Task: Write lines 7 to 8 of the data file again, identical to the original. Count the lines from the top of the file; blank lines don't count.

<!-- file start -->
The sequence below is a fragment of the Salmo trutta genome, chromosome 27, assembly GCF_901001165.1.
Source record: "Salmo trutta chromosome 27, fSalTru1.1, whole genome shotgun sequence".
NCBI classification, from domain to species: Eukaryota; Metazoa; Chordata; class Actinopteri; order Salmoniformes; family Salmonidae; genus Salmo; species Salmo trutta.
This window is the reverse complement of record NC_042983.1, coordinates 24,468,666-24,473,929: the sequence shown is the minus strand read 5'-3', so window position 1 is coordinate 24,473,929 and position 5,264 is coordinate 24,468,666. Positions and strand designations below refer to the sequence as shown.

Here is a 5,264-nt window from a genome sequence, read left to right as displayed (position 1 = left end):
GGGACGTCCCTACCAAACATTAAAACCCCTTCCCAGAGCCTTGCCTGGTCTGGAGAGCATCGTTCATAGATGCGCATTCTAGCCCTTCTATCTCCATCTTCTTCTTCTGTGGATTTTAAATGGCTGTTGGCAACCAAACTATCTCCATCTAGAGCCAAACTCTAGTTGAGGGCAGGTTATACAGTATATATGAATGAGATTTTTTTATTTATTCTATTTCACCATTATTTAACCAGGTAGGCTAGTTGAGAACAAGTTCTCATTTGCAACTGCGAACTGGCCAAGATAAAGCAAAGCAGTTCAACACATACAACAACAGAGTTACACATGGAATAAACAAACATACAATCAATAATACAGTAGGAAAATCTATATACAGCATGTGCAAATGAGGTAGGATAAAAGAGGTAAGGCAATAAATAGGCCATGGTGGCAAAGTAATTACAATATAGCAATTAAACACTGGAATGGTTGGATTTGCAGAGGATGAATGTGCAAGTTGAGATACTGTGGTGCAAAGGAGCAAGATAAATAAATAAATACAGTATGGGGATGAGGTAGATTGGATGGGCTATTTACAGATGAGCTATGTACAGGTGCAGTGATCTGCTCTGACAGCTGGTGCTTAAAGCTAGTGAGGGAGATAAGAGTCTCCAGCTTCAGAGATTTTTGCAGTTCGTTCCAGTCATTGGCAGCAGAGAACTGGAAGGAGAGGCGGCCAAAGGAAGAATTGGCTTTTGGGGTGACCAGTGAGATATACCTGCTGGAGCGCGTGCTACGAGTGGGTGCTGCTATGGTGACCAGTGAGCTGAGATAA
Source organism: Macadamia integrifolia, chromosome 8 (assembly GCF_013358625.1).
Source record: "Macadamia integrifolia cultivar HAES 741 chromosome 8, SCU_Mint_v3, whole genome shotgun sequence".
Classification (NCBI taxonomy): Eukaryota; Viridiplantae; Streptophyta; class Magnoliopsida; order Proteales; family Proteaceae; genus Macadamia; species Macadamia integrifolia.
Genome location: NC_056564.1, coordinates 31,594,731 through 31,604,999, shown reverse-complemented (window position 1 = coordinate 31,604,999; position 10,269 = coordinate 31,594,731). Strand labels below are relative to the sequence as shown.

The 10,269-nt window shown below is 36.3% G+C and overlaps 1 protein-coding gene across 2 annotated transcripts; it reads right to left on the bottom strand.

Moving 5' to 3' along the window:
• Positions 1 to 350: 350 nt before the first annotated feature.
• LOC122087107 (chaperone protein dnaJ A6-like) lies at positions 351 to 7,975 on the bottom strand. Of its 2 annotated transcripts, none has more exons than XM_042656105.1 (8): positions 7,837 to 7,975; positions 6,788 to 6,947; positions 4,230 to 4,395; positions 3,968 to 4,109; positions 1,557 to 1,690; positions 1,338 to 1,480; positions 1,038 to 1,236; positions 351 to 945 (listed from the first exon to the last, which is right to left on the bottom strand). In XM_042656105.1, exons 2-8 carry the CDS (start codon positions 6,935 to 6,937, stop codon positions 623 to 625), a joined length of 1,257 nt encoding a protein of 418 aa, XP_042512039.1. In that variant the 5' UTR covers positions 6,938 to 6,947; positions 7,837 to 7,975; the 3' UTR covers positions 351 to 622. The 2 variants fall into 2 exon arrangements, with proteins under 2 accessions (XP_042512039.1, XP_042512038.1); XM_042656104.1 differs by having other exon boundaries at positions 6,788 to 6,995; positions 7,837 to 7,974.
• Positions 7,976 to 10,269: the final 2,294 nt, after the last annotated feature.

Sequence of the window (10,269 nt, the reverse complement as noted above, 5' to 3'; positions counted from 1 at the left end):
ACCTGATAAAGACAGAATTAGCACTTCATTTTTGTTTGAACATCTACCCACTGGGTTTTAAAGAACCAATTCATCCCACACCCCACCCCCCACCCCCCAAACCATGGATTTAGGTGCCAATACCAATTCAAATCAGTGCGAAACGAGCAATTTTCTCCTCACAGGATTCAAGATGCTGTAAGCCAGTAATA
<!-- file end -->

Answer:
Source organism: Macadamia integrifolia, chromosome 8 (assembly GCF_013358625.1).
Source record: "Macadamia integrifolia cultivar HAES 741 chromosome 8, SCU_Mint_v3, whole genome shotgun sequence".